You must pay $4.00 via PayPal for one week’s unlimited access. There are monthly and yearly packages too. But, to get such valuable up-to-date name is totally worth the price. This site saved me a few times.
Perhaps the best site for new magazine scouting!
Wooden Horse Publishing is a wonderful resource for freelancers who want to feel like an insider in the magazine publishing industry. This site has all the latest news in the industry-and most importantly, it is filled with news of NEW magazines. Knowing which magazines are soon to be launched is a great way to brainstorm some ideas for freelance pieces. New magazines may have less staff writers and therefore may be more dependent upon outsourced pieces. I have written letters to new editors just as an introduction, letting them know I am available. Of course I sent clips that best match their style and topics. Wooden Horse works well with the other resource sites I mentioned. If you see that a magazine is new, you can check MediaBistro to see if they are hiring or looking for freelance articles. Or, you can check out MastHeads to get the information on the editors.
The site is free to access. To get newsletters, email address is required of course.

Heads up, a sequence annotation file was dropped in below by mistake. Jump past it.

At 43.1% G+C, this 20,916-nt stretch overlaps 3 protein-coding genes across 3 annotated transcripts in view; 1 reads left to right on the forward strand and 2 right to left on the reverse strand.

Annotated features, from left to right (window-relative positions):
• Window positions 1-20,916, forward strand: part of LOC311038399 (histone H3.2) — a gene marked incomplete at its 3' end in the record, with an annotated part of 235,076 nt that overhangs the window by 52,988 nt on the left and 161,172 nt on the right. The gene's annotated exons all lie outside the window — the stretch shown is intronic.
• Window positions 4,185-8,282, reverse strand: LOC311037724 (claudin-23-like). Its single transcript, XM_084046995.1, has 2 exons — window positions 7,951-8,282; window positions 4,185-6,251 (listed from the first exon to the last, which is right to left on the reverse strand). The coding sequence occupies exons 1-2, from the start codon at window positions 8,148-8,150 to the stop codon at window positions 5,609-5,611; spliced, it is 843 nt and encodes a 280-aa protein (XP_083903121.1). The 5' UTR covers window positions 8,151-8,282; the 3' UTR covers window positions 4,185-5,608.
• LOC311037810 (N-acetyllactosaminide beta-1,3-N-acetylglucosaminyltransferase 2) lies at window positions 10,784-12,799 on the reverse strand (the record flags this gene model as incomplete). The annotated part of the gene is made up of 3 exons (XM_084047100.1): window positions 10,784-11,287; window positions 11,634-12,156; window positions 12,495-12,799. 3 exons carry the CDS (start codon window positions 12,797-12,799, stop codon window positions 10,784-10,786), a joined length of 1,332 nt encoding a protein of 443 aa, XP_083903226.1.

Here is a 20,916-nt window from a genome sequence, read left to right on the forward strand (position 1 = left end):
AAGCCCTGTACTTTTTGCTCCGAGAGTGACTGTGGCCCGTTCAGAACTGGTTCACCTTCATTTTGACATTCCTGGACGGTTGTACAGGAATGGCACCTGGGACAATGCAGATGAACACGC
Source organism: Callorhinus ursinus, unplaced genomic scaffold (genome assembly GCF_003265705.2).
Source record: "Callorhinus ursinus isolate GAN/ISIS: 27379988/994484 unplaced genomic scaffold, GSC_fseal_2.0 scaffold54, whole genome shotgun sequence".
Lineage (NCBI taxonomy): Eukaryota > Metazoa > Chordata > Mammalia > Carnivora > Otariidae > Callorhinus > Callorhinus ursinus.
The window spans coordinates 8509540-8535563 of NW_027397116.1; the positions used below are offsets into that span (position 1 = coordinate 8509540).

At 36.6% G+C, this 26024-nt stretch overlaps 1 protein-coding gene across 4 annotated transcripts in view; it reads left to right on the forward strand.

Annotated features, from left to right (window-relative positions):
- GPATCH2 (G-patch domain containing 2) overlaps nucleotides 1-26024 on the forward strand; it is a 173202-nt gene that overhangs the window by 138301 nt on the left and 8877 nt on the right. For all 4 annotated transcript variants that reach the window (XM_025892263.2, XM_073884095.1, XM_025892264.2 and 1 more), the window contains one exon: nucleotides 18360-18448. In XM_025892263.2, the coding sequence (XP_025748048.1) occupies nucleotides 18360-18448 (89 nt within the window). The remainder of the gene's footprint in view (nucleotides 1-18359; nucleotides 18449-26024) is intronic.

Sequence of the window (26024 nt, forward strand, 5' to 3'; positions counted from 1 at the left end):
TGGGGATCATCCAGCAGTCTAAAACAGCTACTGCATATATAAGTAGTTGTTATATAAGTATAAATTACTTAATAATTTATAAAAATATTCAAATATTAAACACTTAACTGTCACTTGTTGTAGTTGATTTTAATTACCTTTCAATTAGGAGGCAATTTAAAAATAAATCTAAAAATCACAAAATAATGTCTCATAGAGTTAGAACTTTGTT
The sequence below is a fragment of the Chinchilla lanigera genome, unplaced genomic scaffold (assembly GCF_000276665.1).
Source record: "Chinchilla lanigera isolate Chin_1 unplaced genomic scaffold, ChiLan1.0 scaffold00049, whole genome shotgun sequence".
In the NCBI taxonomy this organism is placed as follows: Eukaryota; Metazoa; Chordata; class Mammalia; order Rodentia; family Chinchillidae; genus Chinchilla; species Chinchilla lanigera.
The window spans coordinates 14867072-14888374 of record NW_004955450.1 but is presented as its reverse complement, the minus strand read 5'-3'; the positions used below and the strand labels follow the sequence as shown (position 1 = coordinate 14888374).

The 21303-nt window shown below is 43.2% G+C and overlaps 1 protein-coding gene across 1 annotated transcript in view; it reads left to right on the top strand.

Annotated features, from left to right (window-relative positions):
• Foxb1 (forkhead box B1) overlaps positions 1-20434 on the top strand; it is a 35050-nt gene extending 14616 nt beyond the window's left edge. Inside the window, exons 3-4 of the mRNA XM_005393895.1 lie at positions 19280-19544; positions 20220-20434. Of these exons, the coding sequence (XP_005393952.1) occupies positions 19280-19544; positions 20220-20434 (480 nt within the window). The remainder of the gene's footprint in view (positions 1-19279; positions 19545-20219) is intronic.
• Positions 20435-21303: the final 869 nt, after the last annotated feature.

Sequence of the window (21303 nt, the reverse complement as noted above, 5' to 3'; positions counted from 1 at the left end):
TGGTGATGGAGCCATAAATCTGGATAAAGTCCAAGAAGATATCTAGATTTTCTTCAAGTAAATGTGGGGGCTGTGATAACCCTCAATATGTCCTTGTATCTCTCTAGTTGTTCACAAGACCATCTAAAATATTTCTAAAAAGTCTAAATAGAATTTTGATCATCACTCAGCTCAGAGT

This is perhaps the best-kept secret in the magazine world. Magazine gossip that can lead to internships, jobs and assignments.
I am writing an AC article just on this, too. I discovered this site while at the College Media Convention in New York City last March. I was an older college student (28), so I was a little out of place with all the youngsters. But the information I gathered there was not geared toward college kids- just anyone looking to become a media professional. On the last day of the convention, we attended a panel discussion where five journalism alums from John Hopkins who are all now at NYC magazines spoke. The one mentioned ED2010.com as her most valuable resource. It seemed that everyone in the entire convention looked around as if wondering, “What is ED2010?” For me and my classemates at Wilkes University, it became our new obsession.
The site provides that they call “Whisper Jobs” which are postings that reveal anonymous posts about who got fired, who go hired, who got promoted, etc-to show what opportunities are available. Plus, there are magazines that do post official listings, too. The posting will say if it is a real posting, or if applicants should not mention ED. Everyday, there are several new postings with lots of detailed info, some more detailed than others. There is a separate section for internships. The site also contains a totally comprehensive list of freelancing, magazine, writing and other professional resources. There is a newsletter you can sign up for, too.
**NOTE: While the site can reveal an opportunity for anyone, the site really is catered toward college students or, those looking for entry-level positions.